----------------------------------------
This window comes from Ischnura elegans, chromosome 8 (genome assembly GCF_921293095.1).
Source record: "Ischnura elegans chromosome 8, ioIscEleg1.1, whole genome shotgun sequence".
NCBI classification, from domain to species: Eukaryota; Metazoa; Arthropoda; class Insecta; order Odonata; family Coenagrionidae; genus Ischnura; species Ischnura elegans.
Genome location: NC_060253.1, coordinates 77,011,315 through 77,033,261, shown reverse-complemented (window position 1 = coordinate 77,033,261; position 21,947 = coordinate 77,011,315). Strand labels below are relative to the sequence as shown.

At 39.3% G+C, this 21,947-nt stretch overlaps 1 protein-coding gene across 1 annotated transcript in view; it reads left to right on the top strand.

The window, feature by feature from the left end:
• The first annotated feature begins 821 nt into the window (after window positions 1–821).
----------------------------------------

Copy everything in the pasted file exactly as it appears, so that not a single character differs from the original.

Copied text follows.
This window comes from Ischnura elegans, chromosome 8 (genome assembly GCF_921293095.1).
Source record: "Ischnura elegans chromosome 8, ioIscEleg1.1, whole genome shotgun sequence".
NCBI classification, from domain to species: Eukaryota; Metazoa; Arthropoda; class Insecta; order Odonata; family Coenagrionidae; genus Ischnura; species Ischnura elegans.
Genome location: NC_060253.1, coordinates 77,011,315 through 77,033,261, shown reverse-complemented (window position 1 = coordinate 77,033,261; position 21,947 = coordinate 77,011,315). Strand labels below are relative to the sequence as shown.

At 39.3% G+C, this 21,947-nt stretch overlaps 1 protein-coding gene across 1 annotated transcript in view; it reads left to right on the top strand.

The window, feature by feature from the left end:
• The first annotated feature begins 821 nt into the window (after window positions 1–821).